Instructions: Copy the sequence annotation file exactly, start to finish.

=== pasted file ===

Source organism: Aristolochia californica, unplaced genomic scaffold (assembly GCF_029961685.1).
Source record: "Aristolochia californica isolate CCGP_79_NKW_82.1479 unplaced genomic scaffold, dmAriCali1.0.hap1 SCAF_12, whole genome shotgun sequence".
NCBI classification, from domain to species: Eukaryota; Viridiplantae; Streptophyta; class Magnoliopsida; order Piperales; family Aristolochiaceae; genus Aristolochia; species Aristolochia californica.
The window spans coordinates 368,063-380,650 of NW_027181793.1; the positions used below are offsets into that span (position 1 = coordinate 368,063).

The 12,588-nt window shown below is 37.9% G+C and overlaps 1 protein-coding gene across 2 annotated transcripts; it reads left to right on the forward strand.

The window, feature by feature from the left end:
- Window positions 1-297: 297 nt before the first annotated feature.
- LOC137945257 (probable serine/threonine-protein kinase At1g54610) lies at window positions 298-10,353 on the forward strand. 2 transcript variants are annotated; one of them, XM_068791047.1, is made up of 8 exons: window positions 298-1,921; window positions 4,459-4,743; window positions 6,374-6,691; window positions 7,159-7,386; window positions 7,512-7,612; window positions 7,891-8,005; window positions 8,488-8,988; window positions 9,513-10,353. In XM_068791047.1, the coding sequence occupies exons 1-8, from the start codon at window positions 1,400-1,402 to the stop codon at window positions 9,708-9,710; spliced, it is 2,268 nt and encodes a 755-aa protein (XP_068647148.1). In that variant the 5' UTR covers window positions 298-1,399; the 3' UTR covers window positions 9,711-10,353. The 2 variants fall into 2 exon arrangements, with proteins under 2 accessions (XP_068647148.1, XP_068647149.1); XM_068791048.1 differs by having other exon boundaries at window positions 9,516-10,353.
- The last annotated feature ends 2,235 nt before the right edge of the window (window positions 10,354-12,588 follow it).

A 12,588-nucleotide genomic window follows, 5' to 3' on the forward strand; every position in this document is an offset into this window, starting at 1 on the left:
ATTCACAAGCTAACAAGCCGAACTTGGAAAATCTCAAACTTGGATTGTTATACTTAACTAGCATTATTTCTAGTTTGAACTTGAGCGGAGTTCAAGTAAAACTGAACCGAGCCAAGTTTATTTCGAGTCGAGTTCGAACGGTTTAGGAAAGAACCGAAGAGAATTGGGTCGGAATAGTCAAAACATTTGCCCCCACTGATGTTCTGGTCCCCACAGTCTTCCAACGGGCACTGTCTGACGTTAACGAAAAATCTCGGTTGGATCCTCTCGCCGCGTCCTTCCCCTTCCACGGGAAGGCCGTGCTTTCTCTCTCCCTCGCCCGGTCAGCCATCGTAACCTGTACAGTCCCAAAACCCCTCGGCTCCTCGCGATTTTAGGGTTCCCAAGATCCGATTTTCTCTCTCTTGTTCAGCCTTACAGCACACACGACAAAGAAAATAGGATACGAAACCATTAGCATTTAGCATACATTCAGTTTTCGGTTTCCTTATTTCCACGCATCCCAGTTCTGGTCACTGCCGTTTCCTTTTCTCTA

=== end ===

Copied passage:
Source organism: Aristolochia californica, unplaced genomic scaffold (assembly GCF_029961685.1).
Source record: "Aristolochia californica isolate CCGP_79_NKW_82.1479 unplaced genomic scaffold, dmAriCali1.0.hap1 SCAF_12, whole genome shotgun sequence".
NCBI classification, from domain to species: Eukaryota; Viridiplantae; Streptophyta; class Magnoliopsida; order Piperales; family Aristolochiaceae; genus Aristolochia; species Aristolochia californica.
The window spans coordinates 368,063-380,650 of NW_027181793.1; the positions used below are offsets into that span (position 1 = coordinate 368,063).

The 12,588-nt window shown below is 37.9% G+C and overlaps 1 protein-coding gene across 2 annotated transcripts; it reads left to right on the forward strand.

The window, feature by feature from the left end:
- Window positions 1-297: 297 nt before the first annotated feature.
- LOC137945257 (probable serine/threonine-protein kinase At1g54610) lies at window positions 298-10,353 on the forward strand. 2 transcript variants are annotated; one of them, XM_068791047.1, is made up of 8 exons: window positions 298-1,921; window positions 4,459-4,743; window positions 6,374-6,691; window positions 7,159-7,386; window positions 7,512-7,612; window positions 7,891-8,005; window positions 8,488-8,988; window positions 9,513-10,353. In XM_068791047.1, the coding sequence occupies exons 1-8, from the start codon at window positions 1,400-1,402 to the stop codon at window positions 9,708-9,710; spliced, it is 2,268 nt and encodes a 755-aa protein (XP_068647148.1). In that variant the 5' UTR covers window positions 298-1,399; the 3' UTR covers window positions 9,711-10,353. The 2 variants fall into 2 exon arrangements, with proteins under 2 accessions (XP_068647148.1, XP_068647149.1); XM_068791048.1 differs by having other exon boundaries at window positions 9,516-10,353.
- The last annotated feature ends 2,235 nt before the right edge of the window (window positions 10,354-12,588 follow it).

A 12,588-nucleotide genomic window follows, 5' to 3' on the forward strand; every position in this document is an offset into this window, starting at 1 on the left:
ATTCACAAGCTAACAAGCCGAACTTGGAAAATCTCAAACTTGGATTGTTATACTTAACTAGCATTATTTCTAGTTTGAACTTGAGCGGAGTTCAAGTAAAACTGAACCGAGCCAAGTTTATTTCGAGTCGAGTTCGAACGGTTTAGGAAAGAACCGAAGAGAATTGGGTCGGAATAGTCAAAACATTTGCCCCCACTGATGTTCTGGTCCCCACAGTCTTCCAACGGGCACTGTCTGACGTTAACGAAAAATCTCGGTTGGATCCTCTCGCCGCGTCCTTCCCCTTCCACGGGAAGGCCGTGCTTTCTCTCTCCCTCGCCCGGTCAGCCATCGTAACCTGTACAGTCCCAAAACCCCTCGGCTCCTCGCGATTTTAGGGTTCCCAAGATCCGATTTTCTCTCTCTTGTTCAGCCTTACAGCACACACGACAAAGAAAATAGGATACGAAACCATTAGCATTTAGCATACATTCAGTTTTCGGTTTCCTTATTTCCACGCATCCCAGTTCTGGTCACTGCCGTTTCCTTTTCTCTA